A new NASA map from the space agency’s Near-Earth Object Program, reveals that more than 556 space rocks smashed into the atmosphere over a 20-year period between 1994 and 2013.
The good news is most are small and harmless fireballs that disintegrate when they hit the atmosphere, the space agency said in a press release.
An obvious exception occurred on February 15, 2013, when an asteroid as large as 55 feet in diameter with a mass of up to 10,000 tons crashed to earth in the Urals region in Russia, streaking through the morning sky in Chelyabinsk before landing in a fiery explosion that injured more than a thousand people and caused an estimated $33 million in damage.
NASA said the Chelyabinsk asteroid was the largest to hit the Earth during the agency’s mapping period.
Asteroids are defined by NASA as rocky bodies in space that orbit the Sun. Some of them are large enough to be considered minor planets. When pieces of an asteroid or comet break off from the main body, they’re referred to as meteroids. A meteor is actually the light that is seen in the sky when a meteoroid enters Earth’s atmosphere. A meteor shower is seen when lots of these smaller particles fall to Earth. According to NASA, meteroids are usually small, but can range “from dust particle to boulder size.”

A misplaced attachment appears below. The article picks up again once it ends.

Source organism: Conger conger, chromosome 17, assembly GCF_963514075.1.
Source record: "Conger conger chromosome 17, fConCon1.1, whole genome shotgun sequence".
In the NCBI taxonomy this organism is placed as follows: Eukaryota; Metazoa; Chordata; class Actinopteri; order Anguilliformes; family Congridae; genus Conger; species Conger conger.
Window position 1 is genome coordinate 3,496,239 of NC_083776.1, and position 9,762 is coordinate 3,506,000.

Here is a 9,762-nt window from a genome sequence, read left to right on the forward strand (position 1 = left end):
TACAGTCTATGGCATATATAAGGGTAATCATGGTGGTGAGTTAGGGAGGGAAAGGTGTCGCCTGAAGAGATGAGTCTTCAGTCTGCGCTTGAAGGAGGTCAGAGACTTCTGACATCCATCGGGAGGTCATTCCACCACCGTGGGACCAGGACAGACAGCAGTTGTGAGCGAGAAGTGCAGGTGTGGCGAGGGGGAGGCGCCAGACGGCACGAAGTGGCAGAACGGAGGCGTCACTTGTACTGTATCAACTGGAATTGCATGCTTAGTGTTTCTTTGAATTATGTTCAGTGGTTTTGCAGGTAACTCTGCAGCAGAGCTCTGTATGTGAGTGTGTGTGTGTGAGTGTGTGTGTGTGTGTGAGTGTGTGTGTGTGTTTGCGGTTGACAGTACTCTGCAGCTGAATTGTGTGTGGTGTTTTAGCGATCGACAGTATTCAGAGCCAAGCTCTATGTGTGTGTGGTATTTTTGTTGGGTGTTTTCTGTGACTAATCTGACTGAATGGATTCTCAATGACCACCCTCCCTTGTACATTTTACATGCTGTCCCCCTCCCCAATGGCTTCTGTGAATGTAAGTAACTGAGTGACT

The NEO Program helps detect and track space rocks that could cause a potential danger to Earth.
“The new data could help scientists better refine estimates of the distribution of the sizes of NEOs,” NASA explained. “Finding and characterizing hazardous asteroids to protect our home planet is a high priority.”
The space agency has increased its efforts at finding and tracking potentially dangerous space objects with the idea of developing ways to protect the Earth from one, should it ever become necessary.
NASA is also developing an Asteroid Redirect Mission called ARM. In a plan that sounds a lot like science fiction, NASA wants to redirect a space rock into orbit around the moon by the 2020s so astronauts can study it more closely. The mission could also help develop ways to deflect an asteroid should one be found on a collision course for Earth.
By Shelby Lin Erdman